I’ve had a Devialet D-Premier more or less since the get-go. Which, on reflection, is only about four years. In that time, it went from being a stylish, thought-provoking piece of audio technology, via genre-bending concept that other brands must follow, to being the old man of the Devialet range. But, the innovative French company isn’t one for sitting still, and it isn’t one for leaving its existing clients high and dry. The D-Premier became the 240 (and by the time this review hit the streets, the 250), and present D-Premier owners have the option for a complete overhaul.
This ‘complete overhaul’ is fairly substantial, and you need to get in quick because it’s only available for a limited period. In essence, you give Devialet your Devialet, wait a few weeks, and back comes a new device in the old shell. Inside, everything is changed, even though the basics remain the same. You even get a new five-year warranty. The D-Premier is reconditioned, checked, re-boxed and dispatched. I’m even fairly sure they buffed up the exterior, even though there was that fateful Munich show week a couple of years ago, when I discovered the amplifier had been left on for the duration and became a warm bed for a cat.
The cat might be a little disappointed now, however. The new 250 runs cooler, both fired up and in standby. The small Class A amplifier in the hybrid Class A/Class D amplifier design still runs warm, but it seems as if the substantially improved power supply and the improved layout of the digital pathways in the ‘V5’ circuit simply run cooler. This circuit is common to the second-generation Devialet range – the 110, the 170 (tested recently), and the 250 – and all of these models are going to receive the same firmware-enabled performance boost by the time the review goes to press.
To recap, the 120 is the entry-level model, delivering 120W per channel. It’s not exactly ‘stripped down’ (it has coax, Toslink, Ethernet and USB inputs, and wireless streaming), but has an MM-only phono stage, limited analogue inputs, but no digital or subwoofer outputs, all in a very slim case. The 200 tested recently has a slightly thicker case, delivers 200W and adds a more advanced and configurable phono stage, digital and subwoofer outputs, an AES/EBU digital input, and more or less everything that attracted people to the D-Premier in the first place. There is now a 200 Slave allowing 400W per channel monoblocks. Meanwhile the D-Premier reborn takes the power to 250W, and can be daisy chained for multi-amp capability or for use as an 800W monoblock (in fact, a lone 250 is not strongly marketed now, because Devialet believes a pair of 400 amplifiers do a better job). At a surface level, D-Premier owners gain USB and Ethernet capability, at the expense of HDMI links, but with a ongoing programme of firmware updates, they may also begin to fall behind on updates and upgrades.
The Devialet is very much a child of the 21st Century. The device (pinning it down as an ‘amplifier’ is selling the Devialet concept very short) comes with periodic firmware updates, and can be configured as you like from the company’s webpage, handing off firmware and configuration information to an SD card. Currently, Version 7.1 firmware is in late beta, so where firmware updates are written to EPROM on the board, this one resides on the SD card: take it away, and the amp restores to its latest version.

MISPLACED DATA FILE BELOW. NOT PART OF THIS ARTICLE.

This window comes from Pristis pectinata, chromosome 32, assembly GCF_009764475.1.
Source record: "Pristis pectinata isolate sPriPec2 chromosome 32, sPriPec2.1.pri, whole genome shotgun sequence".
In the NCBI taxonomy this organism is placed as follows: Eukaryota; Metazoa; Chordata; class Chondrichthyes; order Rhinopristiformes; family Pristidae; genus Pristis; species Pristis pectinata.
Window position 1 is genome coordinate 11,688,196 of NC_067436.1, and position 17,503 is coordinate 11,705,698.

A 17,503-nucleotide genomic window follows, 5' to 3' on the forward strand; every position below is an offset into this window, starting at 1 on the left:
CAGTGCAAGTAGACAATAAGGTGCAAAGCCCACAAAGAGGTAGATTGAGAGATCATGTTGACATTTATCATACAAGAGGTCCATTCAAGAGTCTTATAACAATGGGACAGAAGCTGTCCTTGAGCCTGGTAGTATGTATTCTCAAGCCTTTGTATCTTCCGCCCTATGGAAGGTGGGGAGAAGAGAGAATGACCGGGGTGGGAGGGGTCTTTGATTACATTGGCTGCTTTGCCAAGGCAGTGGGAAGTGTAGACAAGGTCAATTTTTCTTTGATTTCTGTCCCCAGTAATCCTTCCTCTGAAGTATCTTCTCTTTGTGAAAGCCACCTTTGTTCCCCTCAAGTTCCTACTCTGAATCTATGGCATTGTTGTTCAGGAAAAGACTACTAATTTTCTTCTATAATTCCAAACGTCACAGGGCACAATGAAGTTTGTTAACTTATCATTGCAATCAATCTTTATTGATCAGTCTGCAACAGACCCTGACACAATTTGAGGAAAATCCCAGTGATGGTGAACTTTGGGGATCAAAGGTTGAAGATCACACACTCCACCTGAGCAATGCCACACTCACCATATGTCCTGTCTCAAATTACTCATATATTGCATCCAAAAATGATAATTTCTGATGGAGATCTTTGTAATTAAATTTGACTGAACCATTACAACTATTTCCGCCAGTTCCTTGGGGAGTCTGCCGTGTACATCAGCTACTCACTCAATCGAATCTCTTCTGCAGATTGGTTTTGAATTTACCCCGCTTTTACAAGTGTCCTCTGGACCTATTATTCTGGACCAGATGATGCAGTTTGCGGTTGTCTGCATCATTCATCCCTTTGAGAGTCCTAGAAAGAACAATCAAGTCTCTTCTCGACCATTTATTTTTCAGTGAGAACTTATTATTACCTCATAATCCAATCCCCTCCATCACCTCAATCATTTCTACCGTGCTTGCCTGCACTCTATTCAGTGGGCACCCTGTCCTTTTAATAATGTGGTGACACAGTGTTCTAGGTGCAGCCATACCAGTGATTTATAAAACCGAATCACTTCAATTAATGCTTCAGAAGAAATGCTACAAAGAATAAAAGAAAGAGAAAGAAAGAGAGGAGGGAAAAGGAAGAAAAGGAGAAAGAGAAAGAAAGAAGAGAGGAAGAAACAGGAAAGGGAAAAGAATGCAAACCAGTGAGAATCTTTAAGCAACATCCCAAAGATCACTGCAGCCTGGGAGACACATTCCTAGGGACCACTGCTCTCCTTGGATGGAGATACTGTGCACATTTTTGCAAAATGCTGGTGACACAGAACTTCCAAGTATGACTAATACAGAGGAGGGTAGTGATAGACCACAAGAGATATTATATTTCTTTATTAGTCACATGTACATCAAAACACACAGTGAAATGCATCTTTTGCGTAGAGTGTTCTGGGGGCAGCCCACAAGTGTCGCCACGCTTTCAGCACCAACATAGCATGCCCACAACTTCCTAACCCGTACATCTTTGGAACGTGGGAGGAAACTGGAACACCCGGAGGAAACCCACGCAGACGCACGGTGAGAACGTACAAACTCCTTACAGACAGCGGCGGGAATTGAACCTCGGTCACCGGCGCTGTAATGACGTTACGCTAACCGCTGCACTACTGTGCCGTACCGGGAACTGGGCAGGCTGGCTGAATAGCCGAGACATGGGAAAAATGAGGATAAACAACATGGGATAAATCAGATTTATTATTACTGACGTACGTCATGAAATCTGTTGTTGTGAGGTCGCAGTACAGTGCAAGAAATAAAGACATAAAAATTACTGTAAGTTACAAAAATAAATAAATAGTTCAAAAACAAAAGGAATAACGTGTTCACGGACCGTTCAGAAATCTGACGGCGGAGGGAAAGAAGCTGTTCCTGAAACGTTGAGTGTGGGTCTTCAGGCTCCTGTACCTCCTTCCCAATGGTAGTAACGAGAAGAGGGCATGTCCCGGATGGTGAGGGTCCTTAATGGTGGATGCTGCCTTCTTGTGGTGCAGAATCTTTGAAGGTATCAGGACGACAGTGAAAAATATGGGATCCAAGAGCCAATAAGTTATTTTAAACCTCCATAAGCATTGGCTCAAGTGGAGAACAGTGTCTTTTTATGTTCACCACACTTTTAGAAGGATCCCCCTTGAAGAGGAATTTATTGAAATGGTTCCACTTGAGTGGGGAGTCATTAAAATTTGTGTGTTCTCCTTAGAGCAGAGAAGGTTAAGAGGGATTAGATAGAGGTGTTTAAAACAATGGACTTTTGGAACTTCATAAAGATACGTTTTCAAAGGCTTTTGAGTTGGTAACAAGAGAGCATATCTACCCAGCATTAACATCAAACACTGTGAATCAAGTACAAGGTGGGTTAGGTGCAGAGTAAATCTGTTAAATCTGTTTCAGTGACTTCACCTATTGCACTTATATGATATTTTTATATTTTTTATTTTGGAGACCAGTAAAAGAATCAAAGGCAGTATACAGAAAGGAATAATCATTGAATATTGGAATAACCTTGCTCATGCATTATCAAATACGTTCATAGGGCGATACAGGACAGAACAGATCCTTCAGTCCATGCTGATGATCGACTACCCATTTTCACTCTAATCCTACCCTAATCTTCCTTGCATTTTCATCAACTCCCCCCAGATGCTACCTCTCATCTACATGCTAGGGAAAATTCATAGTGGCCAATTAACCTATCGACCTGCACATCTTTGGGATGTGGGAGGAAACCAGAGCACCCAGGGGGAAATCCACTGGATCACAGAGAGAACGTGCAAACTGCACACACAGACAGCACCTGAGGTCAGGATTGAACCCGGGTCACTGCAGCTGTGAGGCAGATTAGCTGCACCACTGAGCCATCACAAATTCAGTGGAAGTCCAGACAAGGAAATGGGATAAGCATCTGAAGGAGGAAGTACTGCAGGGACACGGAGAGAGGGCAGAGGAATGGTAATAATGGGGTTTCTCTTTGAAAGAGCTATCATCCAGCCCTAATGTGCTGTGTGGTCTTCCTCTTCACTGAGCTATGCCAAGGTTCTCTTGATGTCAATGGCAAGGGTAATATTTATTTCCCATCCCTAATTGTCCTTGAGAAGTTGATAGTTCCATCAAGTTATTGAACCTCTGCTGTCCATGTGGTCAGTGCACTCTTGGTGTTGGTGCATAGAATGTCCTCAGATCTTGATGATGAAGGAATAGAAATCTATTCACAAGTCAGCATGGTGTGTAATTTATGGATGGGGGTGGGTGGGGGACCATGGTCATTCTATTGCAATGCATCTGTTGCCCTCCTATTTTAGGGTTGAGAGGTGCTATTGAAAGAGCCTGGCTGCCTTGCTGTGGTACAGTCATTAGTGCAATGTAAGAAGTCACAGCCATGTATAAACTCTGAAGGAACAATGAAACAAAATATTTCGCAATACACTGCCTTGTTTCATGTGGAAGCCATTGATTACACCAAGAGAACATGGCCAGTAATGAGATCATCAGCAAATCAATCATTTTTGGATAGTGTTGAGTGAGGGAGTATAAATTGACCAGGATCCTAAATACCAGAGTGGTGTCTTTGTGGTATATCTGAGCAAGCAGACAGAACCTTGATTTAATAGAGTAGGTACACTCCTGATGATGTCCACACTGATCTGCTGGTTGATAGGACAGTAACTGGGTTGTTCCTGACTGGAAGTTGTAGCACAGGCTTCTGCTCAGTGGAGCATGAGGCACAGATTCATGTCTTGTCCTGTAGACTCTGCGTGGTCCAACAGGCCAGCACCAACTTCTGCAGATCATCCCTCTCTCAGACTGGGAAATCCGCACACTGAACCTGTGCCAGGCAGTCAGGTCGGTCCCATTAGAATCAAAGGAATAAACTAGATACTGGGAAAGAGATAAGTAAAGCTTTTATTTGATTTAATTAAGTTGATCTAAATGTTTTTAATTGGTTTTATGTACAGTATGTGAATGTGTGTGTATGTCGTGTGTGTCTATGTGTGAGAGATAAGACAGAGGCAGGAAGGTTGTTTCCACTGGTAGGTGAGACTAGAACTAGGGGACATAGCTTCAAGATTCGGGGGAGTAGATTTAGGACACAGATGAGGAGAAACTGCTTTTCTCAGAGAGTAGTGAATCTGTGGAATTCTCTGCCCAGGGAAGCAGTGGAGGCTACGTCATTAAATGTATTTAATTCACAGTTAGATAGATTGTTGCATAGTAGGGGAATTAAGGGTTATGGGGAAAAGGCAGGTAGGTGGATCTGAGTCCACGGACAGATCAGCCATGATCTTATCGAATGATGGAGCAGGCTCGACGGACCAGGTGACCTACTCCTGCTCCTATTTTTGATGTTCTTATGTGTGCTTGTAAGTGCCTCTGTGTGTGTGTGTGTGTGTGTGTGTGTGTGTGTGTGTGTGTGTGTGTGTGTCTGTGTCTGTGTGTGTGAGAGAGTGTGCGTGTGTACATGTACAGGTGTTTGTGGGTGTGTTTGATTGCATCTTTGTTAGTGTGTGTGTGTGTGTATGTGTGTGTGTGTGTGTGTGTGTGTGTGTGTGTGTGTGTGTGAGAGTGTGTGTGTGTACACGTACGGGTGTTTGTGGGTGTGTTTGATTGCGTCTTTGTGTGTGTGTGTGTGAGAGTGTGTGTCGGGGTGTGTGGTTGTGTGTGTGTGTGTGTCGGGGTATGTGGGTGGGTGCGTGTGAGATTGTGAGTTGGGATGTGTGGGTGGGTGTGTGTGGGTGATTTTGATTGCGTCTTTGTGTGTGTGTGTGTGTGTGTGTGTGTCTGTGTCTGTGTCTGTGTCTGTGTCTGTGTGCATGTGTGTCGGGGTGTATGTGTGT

These firmware updates provide a number of periodic improvements; better mapping of the amplifier (giving rise to improved power output, among other things), more robust wireless connectivity (AIR in Devialet-speak), especially when dealing with an ever-changing computer world at the other end of the Wi-Fi link, and (presently) SAM. This last, Speaker Active Matching, models the amplifier’s sub-150Hz behaviour in accordance to the loudspeaker. This typically involces phase or time domain changes and also means a lot of loudspeaker matching and mathematical modelling written for each loudspeaker. Consequently, the number of loudspeaker that can benefit from SAM is currently very small, but growing fast. Short of running a loudspeaker in fully active mode (something in which Devialet has expressed interest, but necessitates a crossoverectomy in most loudspeaker designs), the closest parallel we’ve had to this was a variable high-pass alignment filter used by Bowers & Wilkins in the early 1990s with its Matrix 800 series. The B&W filter used an equalisation curve between preamp and power amplifier to compensate for the amplitude and phase response of the loudspeaker. The upside to this is it’s the inherently ‘right’ way to match the output of an amplifier with the properties of a loudspeaker. The downside was that inserting a black box between components and the word ‘equalisation’ was met with abject terror by those fed on a diet of minimalism. Devialet takes this concept and runs with it to the nth degree, and adds some loudspeaker protection in the process. Of course, it helps that the processing power of a modern DSP chip is greater than what was available to the whole planet when stereo was born.